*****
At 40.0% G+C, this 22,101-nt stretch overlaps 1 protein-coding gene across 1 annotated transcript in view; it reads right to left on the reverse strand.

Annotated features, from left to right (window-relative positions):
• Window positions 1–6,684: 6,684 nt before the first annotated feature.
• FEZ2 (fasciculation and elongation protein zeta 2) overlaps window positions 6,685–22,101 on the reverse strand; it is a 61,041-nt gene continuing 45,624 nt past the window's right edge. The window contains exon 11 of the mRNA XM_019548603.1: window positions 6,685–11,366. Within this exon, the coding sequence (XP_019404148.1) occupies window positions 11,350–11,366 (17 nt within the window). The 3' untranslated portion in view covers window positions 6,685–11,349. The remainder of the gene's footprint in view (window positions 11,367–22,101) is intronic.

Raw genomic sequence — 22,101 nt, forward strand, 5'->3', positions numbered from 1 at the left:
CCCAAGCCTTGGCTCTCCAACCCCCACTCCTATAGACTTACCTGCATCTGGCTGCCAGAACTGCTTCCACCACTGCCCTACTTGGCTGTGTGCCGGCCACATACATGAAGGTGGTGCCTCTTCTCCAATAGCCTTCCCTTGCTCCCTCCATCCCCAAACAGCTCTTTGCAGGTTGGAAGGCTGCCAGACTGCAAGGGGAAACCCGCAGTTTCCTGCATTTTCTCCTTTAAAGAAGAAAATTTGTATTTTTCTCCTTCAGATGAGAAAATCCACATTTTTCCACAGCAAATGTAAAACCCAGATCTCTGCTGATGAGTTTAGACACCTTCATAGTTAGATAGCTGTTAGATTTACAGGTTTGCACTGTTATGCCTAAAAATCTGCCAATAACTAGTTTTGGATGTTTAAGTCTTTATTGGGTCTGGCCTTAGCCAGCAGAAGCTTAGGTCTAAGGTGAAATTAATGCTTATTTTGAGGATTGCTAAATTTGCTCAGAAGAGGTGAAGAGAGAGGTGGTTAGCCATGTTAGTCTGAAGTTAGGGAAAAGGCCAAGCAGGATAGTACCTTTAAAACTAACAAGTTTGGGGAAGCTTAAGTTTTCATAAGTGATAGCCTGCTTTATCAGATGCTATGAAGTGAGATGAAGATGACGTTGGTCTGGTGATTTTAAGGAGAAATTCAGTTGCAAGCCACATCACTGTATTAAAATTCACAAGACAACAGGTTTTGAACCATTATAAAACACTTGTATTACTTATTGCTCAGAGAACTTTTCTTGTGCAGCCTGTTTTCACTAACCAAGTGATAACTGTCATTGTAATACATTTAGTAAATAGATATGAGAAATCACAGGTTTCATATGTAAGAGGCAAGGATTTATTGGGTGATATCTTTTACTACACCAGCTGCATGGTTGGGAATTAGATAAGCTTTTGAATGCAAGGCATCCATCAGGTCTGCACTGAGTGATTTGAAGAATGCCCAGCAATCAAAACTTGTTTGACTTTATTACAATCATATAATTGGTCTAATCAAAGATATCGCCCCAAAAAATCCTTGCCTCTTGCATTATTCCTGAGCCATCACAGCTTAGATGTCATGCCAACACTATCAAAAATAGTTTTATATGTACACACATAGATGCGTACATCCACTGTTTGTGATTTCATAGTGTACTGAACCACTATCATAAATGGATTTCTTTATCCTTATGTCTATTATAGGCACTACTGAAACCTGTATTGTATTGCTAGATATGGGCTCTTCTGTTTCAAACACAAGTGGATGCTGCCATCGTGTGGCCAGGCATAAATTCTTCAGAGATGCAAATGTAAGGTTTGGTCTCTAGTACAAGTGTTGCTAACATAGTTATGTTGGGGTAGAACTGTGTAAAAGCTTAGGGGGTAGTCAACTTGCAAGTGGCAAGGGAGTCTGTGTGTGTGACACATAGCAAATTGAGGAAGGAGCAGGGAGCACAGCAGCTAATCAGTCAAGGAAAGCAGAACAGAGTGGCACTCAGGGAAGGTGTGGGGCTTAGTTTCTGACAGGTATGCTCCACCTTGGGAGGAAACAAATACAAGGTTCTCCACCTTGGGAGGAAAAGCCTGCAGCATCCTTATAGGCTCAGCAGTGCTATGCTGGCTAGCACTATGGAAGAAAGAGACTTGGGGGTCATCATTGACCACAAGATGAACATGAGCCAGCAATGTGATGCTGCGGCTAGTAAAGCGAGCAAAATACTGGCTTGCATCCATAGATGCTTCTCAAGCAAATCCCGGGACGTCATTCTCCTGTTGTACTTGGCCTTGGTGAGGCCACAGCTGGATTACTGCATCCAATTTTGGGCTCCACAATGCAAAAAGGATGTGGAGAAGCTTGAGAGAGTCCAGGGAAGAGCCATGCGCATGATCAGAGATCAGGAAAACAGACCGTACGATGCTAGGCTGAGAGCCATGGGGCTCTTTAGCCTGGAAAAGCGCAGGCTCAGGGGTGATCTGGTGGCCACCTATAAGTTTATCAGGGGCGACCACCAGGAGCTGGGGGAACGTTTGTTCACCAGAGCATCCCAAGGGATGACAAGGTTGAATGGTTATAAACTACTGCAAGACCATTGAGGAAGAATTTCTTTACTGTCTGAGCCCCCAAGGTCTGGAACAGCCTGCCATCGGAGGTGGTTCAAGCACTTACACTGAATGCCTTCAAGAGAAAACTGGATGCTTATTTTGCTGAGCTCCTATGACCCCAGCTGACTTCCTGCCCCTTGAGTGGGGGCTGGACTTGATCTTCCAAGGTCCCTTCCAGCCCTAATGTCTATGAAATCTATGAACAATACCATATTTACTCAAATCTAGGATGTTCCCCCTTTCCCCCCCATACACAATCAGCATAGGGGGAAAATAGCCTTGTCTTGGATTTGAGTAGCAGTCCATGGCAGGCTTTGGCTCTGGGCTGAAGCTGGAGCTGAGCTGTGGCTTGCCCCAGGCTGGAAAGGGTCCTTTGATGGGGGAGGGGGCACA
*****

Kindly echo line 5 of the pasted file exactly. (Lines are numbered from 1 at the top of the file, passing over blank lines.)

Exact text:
Raw genomic sequence — 22,101 nt, forward strand, 5'->3', positions numbered from 1 at the left: